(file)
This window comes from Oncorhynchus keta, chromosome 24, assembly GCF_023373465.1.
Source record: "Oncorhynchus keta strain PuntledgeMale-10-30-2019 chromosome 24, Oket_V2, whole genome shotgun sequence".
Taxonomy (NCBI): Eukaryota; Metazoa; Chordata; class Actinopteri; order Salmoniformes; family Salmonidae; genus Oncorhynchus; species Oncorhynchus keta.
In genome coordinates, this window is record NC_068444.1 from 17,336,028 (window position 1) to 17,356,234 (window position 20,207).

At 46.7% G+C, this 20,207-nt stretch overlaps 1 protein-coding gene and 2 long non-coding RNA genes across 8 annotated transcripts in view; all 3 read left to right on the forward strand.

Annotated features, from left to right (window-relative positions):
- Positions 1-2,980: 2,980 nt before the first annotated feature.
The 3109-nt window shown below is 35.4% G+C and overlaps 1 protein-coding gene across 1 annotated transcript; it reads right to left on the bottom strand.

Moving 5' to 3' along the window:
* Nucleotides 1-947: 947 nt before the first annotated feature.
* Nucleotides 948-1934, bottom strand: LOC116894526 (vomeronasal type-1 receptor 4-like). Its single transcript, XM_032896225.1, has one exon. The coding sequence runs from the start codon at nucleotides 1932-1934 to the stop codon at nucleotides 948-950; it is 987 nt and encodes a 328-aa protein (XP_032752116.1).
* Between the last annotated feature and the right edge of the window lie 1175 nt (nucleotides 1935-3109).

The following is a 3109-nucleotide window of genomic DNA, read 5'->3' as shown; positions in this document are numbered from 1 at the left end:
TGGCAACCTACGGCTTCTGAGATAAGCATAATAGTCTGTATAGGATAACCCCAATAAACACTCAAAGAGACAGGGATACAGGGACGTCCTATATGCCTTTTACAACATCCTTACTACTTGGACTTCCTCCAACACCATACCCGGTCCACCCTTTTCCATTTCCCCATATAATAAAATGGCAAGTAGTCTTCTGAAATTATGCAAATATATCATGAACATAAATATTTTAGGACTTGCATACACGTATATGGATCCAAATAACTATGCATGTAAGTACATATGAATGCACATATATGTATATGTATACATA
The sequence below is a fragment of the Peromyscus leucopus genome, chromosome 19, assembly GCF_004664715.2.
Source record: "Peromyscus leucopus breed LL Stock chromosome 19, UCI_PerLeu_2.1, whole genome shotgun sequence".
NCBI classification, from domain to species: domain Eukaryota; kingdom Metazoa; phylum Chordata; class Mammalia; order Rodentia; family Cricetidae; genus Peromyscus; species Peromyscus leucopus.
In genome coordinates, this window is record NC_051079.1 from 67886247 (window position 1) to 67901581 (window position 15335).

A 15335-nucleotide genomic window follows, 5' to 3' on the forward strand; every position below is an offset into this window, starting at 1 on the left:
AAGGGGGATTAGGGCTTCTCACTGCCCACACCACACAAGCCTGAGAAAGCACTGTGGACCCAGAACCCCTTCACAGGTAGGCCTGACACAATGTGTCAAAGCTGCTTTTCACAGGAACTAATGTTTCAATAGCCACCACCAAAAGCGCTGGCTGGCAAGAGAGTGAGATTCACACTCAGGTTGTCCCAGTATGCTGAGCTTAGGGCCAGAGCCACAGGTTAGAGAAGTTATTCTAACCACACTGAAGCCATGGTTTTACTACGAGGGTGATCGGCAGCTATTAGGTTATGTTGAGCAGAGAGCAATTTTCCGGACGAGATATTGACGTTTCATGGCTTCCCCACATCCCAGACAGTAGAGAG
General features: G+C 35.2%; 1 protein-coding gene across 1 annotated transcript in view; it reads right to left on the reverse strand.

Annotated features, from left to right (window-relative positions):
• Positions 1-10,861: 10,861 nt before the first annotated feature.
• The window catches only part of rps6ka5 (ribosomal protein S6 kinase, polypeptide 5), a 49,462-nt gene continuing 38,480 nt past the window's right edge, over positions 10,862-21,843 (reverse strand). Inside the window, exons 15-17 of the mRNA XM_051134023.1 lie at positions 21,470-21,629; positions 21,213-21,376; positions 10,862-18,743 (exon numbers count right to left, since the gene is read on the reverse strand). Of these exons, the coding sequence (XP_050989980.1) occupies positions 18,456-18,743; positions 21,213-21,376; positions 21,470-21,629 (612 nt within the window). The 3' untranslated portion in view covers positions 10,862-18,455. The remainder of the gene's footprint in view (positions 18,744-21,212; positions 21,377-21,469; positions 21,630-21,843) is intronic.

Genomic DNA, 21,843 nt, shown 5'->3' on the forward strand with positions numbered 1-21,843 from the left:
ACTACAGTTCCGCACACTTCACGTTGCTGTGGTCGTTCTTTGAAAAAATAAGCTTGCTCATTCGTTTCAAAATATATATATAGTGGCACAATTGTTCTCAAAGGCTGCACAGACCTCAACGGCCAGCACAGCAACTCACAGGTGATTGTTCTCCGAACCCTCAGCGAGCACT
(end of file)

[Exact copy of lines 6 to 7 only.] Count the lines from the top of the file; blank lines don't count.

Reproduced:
Annotated features, from left to right (window-relative positions):
- Positions 1-2,980: 2,980 nt before the first annotated feature.